and Frank Ernest, in German makeups,
a chance to shine. But, unfortunately
for them, they don't shine. Perhaps in
some other line of work they might
create a more favorable impression, but
in their present roles they fail to show
the proper merit. They seemingly work
hard enough, but the desired results are
lacking. Several "bits" they did were
apparently well received, the extinguish-
ing of a small blaze on the top of
Ernest's plug hat by Bates, who dons a
fireman's helmet and carts out a min-
iature fire wagon, pushes   a  ladder
against Ernest, climbs it and puts out
the blaze with water from a small hose,
which was uncoiled from the wagon,
elicited considerable laughter. Ernest
and Bates also did a burlesque prize
fight in a pitched ring, but it was a
long time between laughs.
A sextette number, entitled "How'd
You Like to Marry Me?" was well ren-
dered and the number really deserved
more applause than It received. Vir-
ginia Royden works in several numbers
and the pretty little blonde sang sweetly
and became quite a favorite by her
winsome    ways.    "Fluffy  Ruffles,"
"Dreamy Rag," and "My Little Kan-
garoo," afforded her ample opportunity
to display her ability. Delmore, Feiber,
Walsh and Clare in their imitation of
the Empire City quartette did well and
got away with several encores.
Sidonne Dixon's best work was done
in an Indian song, entitled "My Chero-
kee Maid," in which the male members
of the chorus appeared in paint and
feathers, and the girls were in vari-
colored attire. The finale to the song,
which was also the wind-up of the first
part, was effective and pleasing.  The
faces of the chorus were reflected in
the camp fires, the stage being darkened
to give the picture the desired effect.
In the second part, Andy Lewis is in
the foreground and as the principal fun-
maker, keeps the merriment at high
pitch throughout. The closing offering
is far superior to the first and is en-
titled "The Pooloolah In Paris." It is
in two scenes, the first supposed to be a
rathskeller and the second a roof gar-
Lewis appears as "Joulious Tomascah-
sky," a Russian Jew, and his comedy
was enjoyed by the Star & Garter
clientele. His piano "bit" aroused the
gallery gods and they demanded several
encores. His song with the "squabs"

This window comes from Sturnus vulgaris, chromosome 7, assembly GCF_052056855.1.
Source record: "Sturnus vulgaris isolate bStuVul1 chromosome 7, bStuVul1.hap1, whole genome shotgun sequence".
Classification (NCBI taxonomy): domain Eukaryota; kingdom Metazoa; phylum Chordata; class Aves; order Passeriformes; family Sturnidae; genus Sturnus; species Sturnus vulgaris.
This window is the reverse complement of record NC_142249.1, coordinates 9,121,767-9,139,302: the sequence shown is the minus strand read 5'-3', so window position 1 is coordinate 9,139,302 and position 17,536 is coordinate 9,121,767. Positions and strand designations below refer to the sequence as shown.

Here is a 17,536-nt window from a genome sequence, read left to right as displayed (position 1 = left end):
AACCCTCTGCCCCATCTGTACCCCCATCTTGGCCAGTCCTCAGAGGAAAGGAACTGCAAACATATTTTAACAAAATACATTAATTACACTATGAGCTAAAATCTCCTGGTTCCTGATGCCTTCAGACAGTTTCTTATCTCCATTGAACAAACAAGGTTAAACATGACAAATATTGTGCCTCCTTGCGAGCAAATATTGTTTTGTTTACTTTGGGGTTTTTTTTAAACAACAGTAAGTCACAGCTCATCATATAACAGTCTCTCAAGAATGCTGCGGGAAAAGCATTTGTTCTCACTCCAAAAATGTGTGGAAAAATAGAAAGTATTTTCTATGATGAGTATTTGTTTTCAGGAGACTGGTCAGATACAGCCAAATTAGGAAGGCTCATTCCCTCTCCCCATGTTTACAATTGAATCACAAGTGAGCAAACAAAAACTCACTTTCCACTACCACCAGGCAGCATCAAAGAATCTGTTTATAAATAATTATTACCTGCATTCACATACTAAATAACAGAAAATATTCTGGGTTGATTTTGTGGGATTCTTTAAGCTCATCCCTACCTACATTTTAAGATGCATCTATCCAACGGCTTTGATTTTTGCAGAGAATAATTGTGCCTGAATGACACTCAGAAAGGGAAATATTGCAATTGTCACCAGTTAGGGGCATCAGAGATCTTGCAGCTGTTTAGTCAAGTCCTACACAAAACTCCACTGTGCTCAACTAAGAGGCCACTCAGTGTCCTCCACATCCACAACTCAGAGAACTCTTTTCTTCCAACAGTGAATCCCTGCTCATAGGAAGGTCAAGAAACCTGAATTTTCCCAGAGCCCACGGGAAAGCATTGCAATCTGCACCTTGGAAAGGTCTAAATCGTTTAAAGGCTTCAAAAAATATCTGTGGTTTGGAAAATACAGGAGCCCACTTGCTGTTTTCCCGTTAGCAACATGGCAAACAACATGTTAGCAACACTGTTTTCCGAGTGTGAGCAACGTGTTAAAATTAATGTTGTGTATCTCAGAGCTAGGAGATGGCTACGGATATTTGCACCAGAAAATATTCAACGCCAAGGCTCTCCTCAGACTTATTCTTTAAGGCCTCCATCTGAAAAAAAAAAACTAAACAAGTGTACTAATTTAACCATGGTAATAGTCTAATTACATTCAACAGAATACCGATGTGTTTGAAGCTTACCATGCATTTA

was a hit and Andy "kidded" a number
of the chorus girls good-naturedly, and
each one that stepped to the front of
the line sang a chorus of a popular
song.  The number was heartily ap-
With Lewis at the helm, the comedy
ship was piloted to better advantage
and Bates and Ernest proved fair deck
hands in handling what lines and "bits"
that were intrusted to them. A large-
sized hit was rung up by Virginia Roy-
den in "The Girl With the Eyes." She
sat on a table in a spot-light, and inbe-
coming attire, rendered the song in a
manner that pleased.
Charles Barrett got busy in the sec-
ond part and sang "Three Thousand
Miles Away" effectively. Sidonne Dixon
had the opening number and it was well
worked up with an attractive set of
"ponies."  The "rah-rah" boys in their
loud suits sang a number acceptably
and worked in on the choruses of others
until the final curtain. Jess Feiber, In
his solo and piano selection, entertained,
but Andy Lewis in his closing number,
where the "kidding bee" took place,
made it hard for Virginia Royden to fol-
low in her dance, which is programmed
"Dance De Temper."
In the olio, Andy Lewis in his slangy
race  track  sketch, "The    Winner,"
aroused the audience from its lethargy
and his race track talk came hot
and heavy, keeping the boys, upstairs
and down, laughing continually. The
sketch is ably presented by Mr. Lewis,
Virginia Royden, Maxine Hampton and
Lester Pike. The work of Miss Royden
was prominent and her lines     were
enunciated clearly. Her acting was ap-
"Forsaken," a pantomime, was pre-
sented by Blanche Martin and other
members of the company and proved
interesting. With a more adequate set-
ting the act would go much better.
Evans and Weston dance well and did
some waltz clogs that scored.
Ryan and Feiber, with their ragtime
piano playing and singing, didn't bring
the "house down a brick at a time," but
managed to nake good, the duet at
the end being their one best "hit."
John L. Sullivan and Jake Kilrain re-
ceived a lot of applause and got enough
attention to satisfy them that their
friendly little setto was worth the effort.
Sullivan told a few stories that were ap-
parently enjoyed from the way the au-
dience laughed and clapped its hands.-
Without any startling stars or heavily
touted features, the Majestic is this
week offering a delightful entertain-
ment. It is a well balanced menu, at
that, in which there is a proper ad-
mixture of the heavy and the light; the
frivolous and the serious. There are
two sketches, numerous dancers, several
singers, some acrobats and a clown or
two, and no lover of My Lady Vaude-
ville, could ask or hope for more. Not
occupying the headline position, but
worthy of it is the playlet, "A Bit of
Old Chelsea," the work of Mrs. Oscar
Beringer, once presented as a curtain
raiser by Minnie Maddern Fiske, and
now offered for the first time in variety
by permission of Harrison Gray Fiske.
This is a pathetic little sketch, In which
a waif, or flower girl of London, strays
Into the studio of an artist, and there
dreams a short dream of love and hap-
piness in another world from her own.
It is a plaintive little play, with odd
little moments that verge on tears, and
some little humorous spots. Miss Ida
O'Day, a bit of an actress with a path-
etic little voice, is seen in the role of
"Saucers," as she is called on account
of her large eyes, and she gives the
part a careful and conscientious study,
and is effective. Burke Clarke, Robert
Kipper and Lebbius Sweet are In her
support, and they are adequate to their
several roles.
Miss Adelaide Kem, formerly leading
woman at the Bush Temple theater, ap-
pears in the headline position in a
sketch called "The Same Old Thing" by
Roi Cooper Megrue, whoever lie nay
be. There is no doubt at all but that